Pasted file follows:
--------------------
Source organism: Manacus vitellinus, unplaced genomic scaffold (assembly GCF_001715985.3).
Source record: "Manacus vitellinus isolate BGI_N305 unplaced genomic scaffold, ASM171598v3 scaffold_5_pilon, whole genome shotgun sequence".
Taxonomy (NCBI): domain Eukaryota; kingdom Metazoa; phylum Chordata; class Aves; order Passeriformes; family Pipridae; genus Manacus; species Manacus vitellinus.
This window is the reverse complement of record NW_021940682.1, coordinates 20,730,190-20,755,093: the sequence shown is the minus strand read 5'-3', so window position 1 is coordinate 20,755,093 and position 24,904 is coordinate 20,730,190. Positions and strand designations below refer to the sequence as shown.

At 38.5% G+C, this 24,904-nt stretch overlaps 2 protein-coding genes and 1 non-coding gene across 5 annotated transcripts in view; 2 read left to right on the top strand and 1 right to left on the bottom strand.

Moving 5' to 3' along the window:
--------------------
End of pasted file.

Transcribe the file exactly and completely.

Source organism: Manacus vitellinus, unplaced genomic scaffold (assembly GCF_001715985.3).
Source record: "Manacus vitellinus isolate BGI_N305 unplaced genomic scaffold, ASM171598v3 scaffold_5_pilon, whole genome shotgun sequence".
Taxonomy (NCBI): domain Eukaryota; kingdom Metazoa; phylum Chordata; class Aves; order Passeriformes; family Pipridae; genus Manacus; species Manacus vitellinus.
This window is the reverse complement of record NW_021940682.1, coordinates 20,730,190-20,755,093: the sequence shown is the minus strand read 5'-3', so window position 1 is coordinate 20,755,093 and position 24,904 is coordinate 20,730,190. Positions and strand designations below refer to the sequence as shown.

At 38.5% G+C, this 24,904-nt stretch overlaps 2 protein-coding genes and 1 non-coding gene across 5 annotated transcripts in view; 2 read left to right on the top strand and 1 right to left on the bottom strand.

Moving 5' to 3' along the window: